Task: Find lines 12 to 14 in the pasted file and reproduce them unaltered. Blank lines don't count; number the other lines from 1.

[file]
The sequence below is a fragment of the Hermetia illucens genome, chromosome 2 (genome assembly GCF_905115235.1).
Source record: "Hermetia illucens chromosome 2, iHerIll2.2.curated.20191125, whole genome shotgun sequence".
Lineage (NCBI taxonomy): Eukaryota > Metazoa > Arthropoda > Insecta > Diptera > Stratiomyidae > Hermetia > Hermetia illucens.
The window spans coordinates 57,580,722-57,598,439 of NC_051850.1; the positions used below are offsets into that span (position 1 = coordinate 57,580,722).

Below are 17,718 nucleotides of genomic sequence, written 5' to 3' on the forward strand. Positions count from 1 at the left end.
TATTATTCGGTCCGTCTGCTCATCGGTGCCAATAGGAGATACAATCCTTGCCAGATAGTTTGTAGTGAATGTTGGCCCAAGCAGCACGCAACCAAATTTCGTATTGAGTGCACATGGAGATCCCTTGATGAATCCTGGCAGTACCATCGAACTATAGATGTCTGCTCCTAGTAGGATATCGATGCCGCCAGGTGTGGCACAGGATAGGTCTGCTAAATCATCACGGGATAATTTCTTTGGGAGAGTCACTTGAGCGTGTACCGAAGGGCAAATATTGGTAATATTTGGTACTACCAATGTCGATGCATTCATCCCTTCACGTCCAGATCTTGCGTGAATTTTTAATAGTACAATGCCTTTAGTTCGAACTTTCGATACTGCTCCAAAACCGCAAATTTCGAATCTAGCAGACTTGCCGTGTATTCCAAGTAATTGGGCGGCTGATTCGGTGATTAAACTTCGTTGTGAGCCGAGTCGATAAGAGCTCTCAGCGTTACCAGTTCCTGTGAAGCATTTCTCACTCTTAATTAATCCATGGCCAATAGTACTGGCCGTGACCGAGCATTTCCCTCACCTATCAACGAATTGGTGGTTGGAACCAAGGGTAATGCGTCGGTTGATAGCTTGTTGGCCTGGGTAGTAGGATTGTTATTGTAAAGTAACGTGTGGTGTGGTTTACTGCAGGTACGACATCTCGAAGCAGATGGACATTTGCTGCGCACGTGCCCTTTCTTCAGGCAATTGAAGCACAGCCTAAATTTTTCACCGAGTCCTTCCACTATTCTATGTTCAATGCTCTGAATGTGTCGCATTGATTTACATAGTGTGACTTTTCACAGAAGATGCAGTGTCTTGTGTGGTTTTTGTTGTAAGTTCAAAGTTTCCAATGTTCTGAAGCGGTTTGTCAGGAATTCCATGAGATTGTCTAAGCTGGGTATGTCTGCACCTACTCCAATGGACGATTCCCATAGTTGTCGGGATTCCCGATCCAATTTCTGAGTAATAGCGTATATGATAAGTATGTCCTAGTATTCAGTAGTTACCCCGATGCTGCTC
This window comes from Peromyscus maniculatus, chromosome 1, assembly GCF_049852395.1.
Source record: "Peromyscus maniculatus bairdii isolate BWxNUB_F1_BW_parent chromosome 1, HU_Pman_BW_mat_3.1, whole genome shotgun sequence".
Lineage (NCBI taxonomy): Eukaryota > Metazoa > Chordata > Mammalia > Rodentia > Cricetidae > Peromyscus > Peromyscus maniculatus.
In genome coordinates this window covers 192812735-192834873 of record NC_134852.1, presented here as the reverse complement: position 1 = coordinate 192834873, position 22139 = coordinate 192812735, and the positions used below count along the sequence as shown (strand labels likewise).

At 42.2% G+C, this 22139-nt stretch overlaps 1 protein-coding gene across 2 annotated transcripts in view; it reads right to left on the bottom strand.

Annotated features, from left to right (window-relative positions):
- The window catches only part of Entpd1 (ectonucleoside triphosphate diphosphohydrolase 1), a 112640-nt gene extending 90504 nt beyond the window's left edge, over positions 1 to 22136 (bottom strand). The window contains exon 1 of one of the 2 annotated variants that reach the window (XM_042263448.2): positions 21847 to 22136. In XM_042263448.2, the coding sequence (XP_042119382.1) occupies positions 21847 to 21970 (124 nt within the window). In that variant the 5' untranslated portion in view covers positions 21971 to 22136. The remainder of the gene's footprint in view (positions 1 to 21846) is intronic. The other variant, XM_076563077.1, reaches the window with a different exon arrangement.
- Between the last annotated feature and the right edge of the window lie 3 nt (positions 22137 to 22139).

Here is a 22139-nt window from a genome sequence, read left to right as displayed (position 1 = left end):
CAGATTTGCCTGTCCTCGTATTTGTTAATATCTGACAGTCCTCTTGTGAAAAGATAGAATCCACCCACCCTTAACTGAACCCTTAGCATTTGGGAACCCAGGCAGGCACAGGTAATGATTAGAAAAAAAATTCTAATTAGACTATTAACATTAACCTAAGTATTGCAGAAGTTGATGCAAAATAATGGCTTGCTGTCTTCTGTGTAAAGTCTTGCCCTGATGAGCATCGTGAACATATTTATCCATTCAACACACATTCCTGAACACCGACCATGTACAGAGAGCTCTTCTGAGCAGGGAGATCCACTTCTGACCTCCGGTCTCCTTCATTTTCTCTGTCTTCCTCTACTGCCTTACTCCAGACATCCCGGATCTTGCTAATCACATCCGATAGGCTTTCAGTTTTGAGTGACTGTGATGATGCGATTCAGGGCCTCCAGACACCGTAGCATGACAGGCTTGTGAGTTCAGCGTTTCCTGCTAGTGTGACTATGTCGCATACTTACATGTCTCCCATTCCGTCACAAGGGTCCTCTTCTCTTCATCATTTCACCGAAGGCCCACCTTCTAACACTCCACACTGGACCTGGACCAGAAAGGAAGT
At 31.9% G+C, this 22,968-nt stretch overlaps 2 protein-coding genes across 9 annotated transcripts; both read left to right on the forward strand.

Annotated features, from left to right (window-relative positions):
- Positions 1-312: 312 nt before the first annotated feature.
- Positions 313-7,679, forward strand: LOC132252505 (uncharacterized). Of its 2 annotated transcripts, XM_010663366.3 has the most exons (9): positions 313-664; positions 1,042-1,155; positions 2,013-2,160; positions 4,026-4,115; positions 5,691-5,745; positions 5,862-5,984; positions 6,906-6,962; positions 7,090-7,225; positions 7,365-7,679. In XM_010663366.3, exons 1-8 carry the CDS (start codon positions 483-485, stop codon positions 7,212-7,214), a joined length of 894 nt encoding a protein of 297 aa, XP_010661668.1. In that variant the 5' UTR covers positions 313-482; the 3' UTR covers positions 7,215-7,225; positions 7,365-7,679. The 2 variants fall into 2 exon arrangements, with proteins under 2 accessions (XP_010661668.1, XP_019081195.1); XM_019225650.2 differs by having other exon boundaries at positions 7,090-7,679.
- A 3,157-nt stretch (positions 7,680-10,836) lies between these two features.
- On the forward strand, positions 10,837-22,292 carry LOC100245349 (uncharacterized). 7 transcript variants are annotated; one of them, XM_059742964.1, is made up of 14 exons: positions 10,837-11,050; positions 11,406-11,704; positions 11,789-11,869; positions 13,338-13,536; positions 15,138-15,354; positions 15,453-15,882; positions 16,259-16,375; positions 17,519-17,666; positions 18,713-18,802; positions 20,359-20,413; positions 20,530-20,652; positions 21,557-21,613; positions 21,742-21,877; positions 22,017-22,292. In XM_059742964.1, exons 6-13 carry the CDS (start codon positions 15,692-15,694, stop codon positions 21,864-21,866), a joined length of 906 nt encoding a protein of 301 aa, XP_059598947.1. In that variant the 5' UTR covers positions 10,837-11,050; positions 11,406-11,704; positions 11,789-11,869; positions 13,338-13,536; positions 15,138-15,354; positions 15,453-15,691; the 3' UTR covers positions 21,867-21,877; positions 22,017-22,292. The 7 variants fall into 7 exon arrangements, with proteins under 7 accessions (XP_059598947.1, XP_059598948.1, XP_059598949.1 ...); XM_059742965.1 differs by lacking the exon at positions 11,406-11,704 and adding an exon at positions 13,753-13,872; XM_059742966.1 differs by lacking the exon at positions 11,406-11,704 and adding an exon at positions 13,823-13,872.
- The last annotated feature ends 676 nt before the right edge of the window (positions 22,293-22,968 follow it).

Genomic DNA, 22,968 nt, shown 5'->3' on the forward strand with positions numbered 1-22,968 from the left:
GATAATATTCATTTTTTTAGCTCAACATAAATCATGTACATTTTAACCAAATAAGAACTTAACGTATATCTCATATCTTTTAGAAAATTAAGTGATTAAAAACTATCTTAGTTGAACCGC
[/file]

Annotated features, from left to right (window-relative positions):
- The window catches only part of Entpd1 (ectonucleoside triphosphate diphosphohydrolase 1), a 112640-nt gene extending 90504 nt beyond the window's left edge, over positions 1 to 22136 (bottom strand). The window contains exon 1 of one of the 2 annotated variants that reach the window (XM_042263448.2): positions 21847 to 22136. In XM_042263448.2, the coding sequence (XP_042119382.1) occupies positions 21847 to 21970 (124 nt within the window). In that variant the 5' untranslated portion in view covers positions 21971 to 22136. The remainder of the gene's footprint in view (positions 1 to 21846) is intronic. The other variant, XM_076563077.1, reaches the window with a different exon arrangement.
- Between the last annotated feature and the right edge of the window lie 3 nt (positions 22137 to 22139).